There really are only four ingredients in fresh pasta. And with a little bit of love, you can have it in your home – either now or later! It can be cooked right away (which I do with ravioli, as featured here), or even hung to dry for a day or two. It cooks up a little differently, but tasty all the same. I found that when I cooked the noodles which had been dried, they gave me a bit more of an eggy flavor, perfect for another recipe I’ve got in mind…
My friend Davis came over to make pasta and it was a blast (besides the fact that his batches kept turning out better than mine). He’s a whiz in the kitchen and at the grill but hadn’t made fresh pasta at home yet. He even brought over some Scotch for us to try, and we made an afternoon of it! J and I are trying to learn to “appreciate” Scotch so that we can visit distilleries on our trip and not feel like we have no idea what’s going on. I’ve been to one, but I didn’t like Scotch enough at the time to enjoy it. Alas, we are attempting to enjoy them now. It was super awesome of Davis to let us try what he had and see which ones we like (so far, I’m partial to the Balvenie double barrel). With a glass of Scotch in hand, we set out to make four batches of pasta for community group the following evening. I’m pretty sure that this experience with my little hand-crank machine has convinced him to get a KitchenAid attachment (affiliate link), though! I find it super therapeutic, but it is definitely time consuming.
I have mentioned the Tyler Florence recipe in the ravioli post, and truthfully, I’ve found it to be a great go-to. The only variation in my recipe today is the substitution of fancy salt and local eggs (mind you, they’re all sorts of shapes and sizes!). It requires a bit more estimation, I’d imagine, than batches made with commercial eggs.
My advice is to roll it out until 2 or 3. Three for a thick egg noodle and 2 for a standard noodle. I’ve come to find that my lowest setting is just simply too thin for what I’m trying to accomplish most of the time. My 2-widths were all dry within 24 hours and ready to place in airtight containers or to be cooked and eaten! I hung them all on a rack similar to this (affiliate link).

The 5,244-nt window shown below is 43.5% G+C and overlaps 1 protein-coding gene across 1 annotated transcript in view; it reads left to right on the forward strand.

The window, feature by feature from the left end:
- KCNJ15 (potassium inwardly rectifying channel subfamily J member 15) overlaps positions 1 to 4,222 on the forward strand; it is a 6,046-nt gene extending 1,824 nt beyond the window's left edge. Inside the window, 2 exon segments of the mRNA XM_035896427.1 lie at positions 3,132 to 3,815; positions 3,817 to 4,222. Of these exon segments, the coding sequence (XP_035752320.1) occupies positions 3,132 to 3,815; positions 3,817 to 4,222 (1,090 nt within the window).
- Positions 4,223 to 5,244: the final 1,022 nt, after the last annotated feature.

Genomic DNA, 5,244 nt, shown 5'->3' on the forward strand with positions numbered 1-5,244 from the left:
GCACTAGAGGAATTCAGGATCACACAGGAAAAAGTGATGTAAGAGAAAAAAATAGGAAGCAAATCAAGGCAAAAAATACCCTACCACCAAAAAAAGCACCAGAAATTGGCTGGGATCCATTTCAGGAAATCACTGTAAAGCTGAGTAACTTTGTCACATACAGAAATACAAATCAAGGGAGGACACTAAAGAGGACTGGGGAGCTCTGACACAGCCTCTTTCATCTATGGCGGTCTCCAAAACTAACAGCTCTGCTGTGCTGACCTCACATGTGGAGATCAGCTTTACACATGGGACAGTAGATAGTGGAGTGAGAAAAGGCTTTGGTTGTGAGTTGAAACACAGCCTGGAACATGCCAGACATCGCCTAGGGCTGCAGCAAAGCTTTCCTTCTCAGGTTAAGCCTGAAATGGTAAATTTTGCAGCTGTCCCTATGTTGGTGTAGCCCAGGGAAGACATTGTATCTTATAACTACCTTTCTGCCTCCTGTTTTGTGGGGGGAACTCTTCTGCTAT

What do you put on top of your pasta?
- 2 C. all-purpose flour
- 3 eggs local
- 1 t. Himalayan pink salt
- 1-2 T. olive oil
- Place flour in center of counter or the bowl of a standing mixer.
- Make a well in the middle of the flour mound and crack eggs into the well.
- Add salt and 1 T. olive oil.
- Slowly incorporate flour into the eggs, until a sticky dough forms, streaming in olive oil if necessary. This can be done via mixer with a bread hook.
- Knead the dough until it is smooth and elastic.
- Cover with plastic wrap and let sit at room temperature for a half hour.
- Divide the dough into parts and roll each out.
- Using a pasta roller (hand crank or electric), roll out a length of dough, gradually decreasing the noodle width over time. The typical strategy is to send each roll of dough through each width two times before progressing to the next.
- Roll until you reach desired thickness.
- Place noodle cutter attachment on the pasta machine and send them through ( you may also hand cut the noodles).
- Boil batches of pasta in rapidly boiling salted water for 2-4 minutes.
- To dry, hang on a rack or other apparatus until dried, about 24 hours.
- Store dried pasta in airtight container.